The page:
Art Licenses Touch A Wider Canvas

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Top grossing artists succeed in home categories

Although 2000 hammered some domains, the leading art licensors held on with sales of licensed products at just over $15.5 billion, down a bit from 1999.

Many found strength in categories like home décor, infant goods and memories-preserving products, like scrapbooks and photo albums. New retail channels also welcomed art-licensed products.

Quilting artist Debbie Mumm's (Spokane, Wash.) infant bedding with Kids Line (Los Angeles) and scrapbooks from Creative Imaginations (Los Alamitos, Calif.) provided two high growth categories.

Mary Engelbreit (St. Louis, Mo.) also reported great growth in scrapbooks, again by Creative Imaginations. Challis and Roos' (Seattle) internally-produced photo albums proved strong for the artists as well.

Flavia (Santa Barbara, Calif.) is headed to the mass with an extensive baby program. Kids Line is providing baby bedding, A.D. Sutton (New York) is supplying bibs and diaper bags, and Fiesta (Vernon, Calif.) is producing crib toys.

The move into the mass market is accelerating and one reason for expected future growth.

"I see a blurring of channels," says Carter Rennerfeldt, a partner with Challis & Roos. C&R rug licensee Mohawk has dug deeper into the mass and big box specialty stores, as have several of his licensees that had been courting only gift and department store tiers.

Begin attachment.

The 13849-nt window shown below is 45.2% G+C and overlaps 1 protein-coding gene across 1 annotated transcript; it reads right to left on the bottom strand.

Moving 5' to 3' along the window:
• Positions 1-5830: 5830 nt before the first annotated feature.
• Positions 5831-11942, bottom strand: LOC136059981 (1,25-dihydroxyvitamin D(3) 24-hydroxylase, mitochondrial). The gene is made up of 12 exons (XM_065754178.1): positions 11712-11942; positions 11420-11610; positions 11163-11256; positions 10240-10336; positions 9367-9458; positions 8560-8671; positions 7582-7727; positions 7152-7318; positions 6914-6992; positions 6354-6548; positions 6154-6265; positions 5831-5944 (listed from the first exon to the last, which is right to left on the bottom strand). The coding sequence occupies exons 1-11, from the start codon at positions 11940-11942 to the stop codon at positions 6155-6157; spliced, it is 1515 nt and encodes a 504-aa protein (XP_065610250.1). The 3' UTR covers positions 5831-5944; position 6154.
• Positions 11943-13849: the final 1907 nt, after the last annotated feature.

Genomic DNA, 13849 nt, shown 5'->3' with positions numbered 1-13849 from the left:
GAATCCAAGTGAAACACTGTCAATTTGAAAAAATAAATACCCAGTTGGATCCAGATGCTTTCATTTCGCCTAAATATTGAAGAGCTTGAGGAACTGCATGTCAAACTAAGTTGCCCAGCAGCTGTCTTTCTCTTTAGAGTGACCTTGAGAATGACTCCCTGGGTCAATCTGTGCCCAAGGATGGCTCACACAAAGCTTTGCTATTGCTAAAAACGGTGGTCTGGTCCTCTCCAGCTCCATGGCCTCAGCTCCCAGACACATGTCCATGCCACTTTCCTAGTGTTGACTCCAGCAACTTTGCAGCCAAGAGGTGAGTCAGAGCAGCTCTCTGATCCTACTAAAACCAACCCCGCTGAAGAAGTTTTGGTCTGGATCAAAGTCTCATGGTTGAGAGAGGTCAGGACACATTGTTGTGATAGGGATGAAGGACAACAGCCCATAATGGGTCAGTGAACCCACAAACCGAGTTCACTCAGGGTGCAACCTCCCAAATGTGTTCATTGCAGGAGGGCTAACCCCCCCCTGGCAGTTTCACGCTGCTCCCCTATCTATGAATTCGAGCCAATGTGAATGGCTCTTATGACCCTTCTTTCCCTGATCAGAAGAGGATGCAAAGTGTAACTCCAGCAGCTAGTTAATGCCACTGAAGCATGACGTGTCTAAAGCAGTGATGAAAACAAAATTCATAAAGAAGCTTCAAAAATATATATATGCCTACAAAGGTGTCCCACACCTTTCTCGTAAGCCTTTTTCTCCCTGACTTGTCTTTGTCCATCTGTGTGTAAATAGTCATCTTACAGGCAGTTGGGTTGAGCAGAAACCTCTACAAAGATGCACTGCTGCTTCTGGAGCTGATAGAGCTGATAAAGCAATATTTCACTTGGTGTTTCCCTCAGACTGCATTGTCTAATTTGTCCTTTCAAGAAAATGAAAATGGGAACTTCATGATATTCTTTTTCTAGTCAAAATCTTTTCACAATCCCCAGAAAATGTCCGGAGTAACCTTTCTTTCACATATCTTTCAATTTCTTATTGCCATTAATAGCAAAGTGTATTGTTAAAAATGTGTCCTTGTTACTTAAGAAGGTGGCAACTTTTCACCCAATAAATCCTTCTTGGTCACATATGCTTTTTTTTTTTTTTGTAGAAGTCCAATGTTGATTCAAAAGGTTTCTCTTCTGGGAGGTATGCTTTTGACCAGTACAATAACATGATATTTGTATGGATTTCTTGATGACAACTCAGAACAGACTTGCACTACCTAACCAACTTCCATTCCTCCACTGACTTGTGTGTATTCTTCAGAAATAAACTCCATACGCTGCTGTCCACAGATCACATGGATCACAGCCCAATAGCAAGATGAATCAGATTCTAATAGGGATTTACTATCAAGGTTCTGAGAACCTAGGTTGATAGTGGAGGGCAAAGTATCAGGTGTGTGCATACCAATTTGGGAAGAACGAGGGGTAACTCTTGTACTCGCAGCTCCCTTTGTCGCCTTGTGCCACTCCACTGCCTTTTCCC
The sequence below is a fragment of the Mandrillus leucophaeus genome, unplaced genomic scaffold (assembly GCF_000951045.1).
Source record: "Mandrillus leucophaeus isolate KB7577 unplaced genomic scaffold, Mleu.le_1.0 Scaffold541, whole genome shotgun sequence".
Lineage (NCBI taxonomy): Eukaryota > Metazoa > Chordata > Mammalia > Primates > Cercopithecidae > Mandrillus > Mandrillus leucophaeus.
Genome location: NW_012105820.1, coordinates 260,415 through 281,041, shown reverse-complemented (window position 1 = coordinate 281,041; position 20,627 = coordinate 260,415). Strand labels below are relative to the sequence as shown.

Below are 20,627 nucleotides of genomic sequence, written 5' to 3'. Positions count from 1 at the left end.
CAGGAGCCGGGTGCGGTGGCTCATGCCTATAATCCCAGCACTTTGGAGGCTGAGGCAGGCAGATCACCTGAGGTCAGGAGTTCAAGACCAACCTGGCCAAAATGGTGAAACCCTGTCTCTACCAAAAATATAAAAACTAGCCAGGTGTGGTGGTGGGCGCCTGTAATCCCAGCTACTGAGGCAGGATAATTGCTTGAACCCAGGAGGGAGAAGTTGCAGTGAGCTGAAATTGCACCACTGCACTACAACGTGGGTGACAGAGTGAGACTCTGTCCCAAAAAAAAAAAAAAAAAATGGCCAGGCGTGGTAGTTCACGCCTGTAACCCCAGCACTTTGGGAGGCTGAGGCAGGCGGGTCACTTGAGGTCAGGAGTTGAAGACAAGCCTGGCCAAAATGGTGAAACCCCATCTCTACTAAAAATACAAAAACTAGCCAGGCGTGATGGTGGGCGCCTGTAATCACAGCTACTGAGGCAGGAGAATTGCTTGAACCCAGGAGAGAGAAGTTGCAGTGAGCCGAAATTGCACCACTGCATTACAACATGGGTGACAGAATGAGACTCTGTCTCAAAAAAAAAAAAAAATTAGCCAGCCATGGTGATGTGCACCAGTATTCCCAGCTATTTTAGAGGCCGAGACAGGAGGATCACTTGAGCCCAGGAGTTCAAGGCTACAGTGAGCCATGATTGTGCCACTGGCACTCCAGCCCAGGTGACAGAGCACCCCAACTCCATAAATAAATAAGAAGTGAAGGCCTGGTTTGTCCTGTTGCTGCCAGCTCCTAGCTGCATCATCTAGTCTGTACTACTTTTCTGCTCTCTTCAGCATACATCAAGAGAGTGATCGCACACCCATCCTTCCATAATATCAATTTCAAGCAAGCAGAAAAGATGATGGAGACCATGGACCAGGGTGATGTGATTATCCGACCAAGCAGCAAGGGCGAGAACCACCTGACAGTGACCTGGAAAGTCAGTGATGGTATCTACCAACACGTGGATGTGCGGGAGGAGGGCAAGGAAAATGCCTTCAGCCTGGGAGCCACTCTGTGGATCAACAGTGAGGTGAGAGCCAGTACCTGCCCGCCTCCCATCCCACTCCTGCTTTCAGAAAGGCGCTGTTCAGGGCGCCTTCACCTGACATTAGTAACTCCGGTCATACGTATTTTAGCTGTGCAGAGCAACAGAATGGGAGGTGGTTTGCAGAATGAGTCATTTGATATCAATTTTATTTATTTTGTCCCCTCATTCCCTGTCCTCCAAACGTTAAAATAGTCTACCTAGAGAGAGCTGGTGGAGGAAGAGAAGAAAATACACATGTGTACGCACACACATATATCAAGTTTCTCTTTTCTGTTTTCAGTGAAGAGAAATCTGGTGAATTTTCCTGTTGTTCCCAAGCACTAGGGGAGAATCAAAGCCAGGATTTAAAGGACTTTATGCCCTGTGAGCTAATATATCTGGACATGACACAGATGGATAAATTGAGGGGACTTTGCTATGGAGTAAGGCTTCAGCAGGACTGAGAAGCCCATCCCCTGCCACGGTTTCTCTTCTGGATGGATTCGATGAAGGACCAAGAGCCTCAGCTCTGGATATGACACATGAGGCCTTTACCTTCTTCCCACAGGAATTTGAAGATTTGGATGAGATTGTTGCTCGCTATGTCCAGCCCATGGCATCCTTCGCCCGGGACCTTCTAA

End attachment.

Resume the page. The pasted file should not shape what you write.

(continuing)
On the down side, some artists reported lagging greeting card and journal sales, while others experienced a tough fabric market. Dinnerware success varied by artist.

A few artists are preparing for slight downturns by yearend 2001. Engelbreit is unsure how the expected disruptions in the economy will impact its 3rd and 4th quarter sales; Giordano (Little Neck, N.Y.) is taking a hit from the hard times faced by plush maker Applause, its largest licensee.

Artists or their agents report a paring back of skus in 2000-2001, yet an increase in the number of licensees signing on. As one agent says, "I have some new licensees who in the past have been licensees to Disney, NFL and NASCAR, and up until this year never dreamed of signing an art license."

Agent shifts of note in 2000-2001: United Media (New York) picked up Precious Moments; newly formed agency Creative Art Brands (San Jose, Calif.) has taken on heavy hitting clients such as Media Arts Group (Thomas Kinkade and others), environmental artist Christian Riese Lassen, Flavia for the home category, and photographer Anne Geddes for Japan.

New takes on nostalgia: Norman Rockwell's estate (Niles, Ill.) hired newly formed agency Earthbound Licensing (New York) to launch a lifestyle-inspired home products and apparel program. Bedding maker Springs and tabletop resource Town & Country are some of the first to sign up. The product is meant to be inspired by the era captured by the legendary painter and not to carry full reproductions of his art.

However, on that note, artists who capture the look and feel of Americana, specifically American flag-related art, are sure to feel an uptick for the balance of this year and into 2002 as the country's war on terrorism takes shape.

In publishing news, the heat is on. Primedia bought EMAP USA. The competitive teen magazine licensing business has reached new heights and Playboy is on a streak. Playboy recently unveiled footwear by Top Industries, lingerie by existing licensee California Sunshine, hosiery from Hot Steps, and sweaters by 52 Weekends. And Seventeen announced plans to open a teen-targeted dance club in Hollywood.

Consolidation looms large. Random House and Classic Media beat DIC Entertainment to acquire struggling Golden Books; American Greetings bought Learning Horizons.

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